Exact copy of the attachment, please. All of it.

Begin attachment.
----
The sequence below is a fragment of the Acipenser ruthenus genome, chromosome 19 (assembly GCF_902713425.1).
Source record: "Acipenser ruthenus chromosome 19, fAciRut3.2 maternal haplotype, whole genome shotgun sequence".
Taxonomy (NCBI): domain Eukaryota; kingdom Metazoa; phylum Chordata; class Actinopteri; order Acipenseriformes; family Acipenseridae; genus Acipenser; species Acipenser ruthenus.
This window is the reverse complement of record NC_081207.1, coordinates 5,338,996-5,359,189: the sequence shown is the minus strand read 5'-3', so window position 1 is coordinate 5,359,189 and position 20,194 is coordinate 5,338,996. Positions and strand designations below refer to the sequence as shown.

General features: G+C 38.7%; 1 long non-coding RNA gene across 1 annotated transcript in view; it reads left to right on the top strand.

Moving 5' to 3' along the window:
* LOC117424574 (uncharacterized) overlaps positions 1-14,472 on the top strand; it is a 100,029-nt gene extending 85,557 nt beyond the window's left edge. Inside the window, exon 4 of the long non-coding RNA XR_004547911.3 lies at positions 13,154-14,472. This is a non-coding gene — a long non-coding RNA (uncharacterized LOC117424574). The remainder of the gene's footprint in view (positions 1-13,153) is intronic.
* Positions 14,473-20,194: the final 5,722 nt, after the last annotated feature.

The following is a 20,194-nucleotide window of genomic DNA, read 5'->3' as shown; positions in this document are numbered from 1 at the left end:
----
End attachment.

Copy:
The sequence below is a fragment of the Acipenser ruthenus genome, chromosome 19 (assembly GCF_902713425.1).
Source record: "Acipenser ruthenus chromosome 19, fAciRut3.2 maternal haplotype, whole genome shotgun sequence".
Taxonomy (NCBI): domain Eukaryota; kingdom Metazoa; phylum Chordata; class Actinopteri; order Acipenseriformes; family Acipenseridae; genus Acipenser; species Acipenser ruthenus.
This window is the reverse complement of record NC_081207.1, coordinates 5,338,996-5,359,189: the sequence shown is the minus strand read 5'-3', so window position 1 is coordinate 5,359,189 and position 20,194 is coordinate 5,338,996. Positions and strand designations below refer to the sequence as shown.

General features: G+C 38.7%; 1 long non-coding RNA gene across 1 annotated transcript in view; it reads left to right on the top strand.

Moving 5' to 3' along the window:
* LOC117424574 (uncharacterized) overlaps positions 1-14,472 on the top strand; it is a 100,029-nt gene extending 85,557 nt beyond the window's left edge. Inside the window, exon 4 of the long non-coding RNA XR_004547911.3 lies at positions 13,154-14,472. This is a non-coding gene — a long non-coding RNA (uncharacterized LOC117424574). The remainder of the gene's footprint in view (positions 1-13,153) is intronic.
* Positions 14,473-20,194: the final 5,722 nt, after the last annotated feature.

The following is a 20,194-nucleotide window of genomic DNA, read 5'->3' as shown; positions in this document are numbered from 1 at the left end: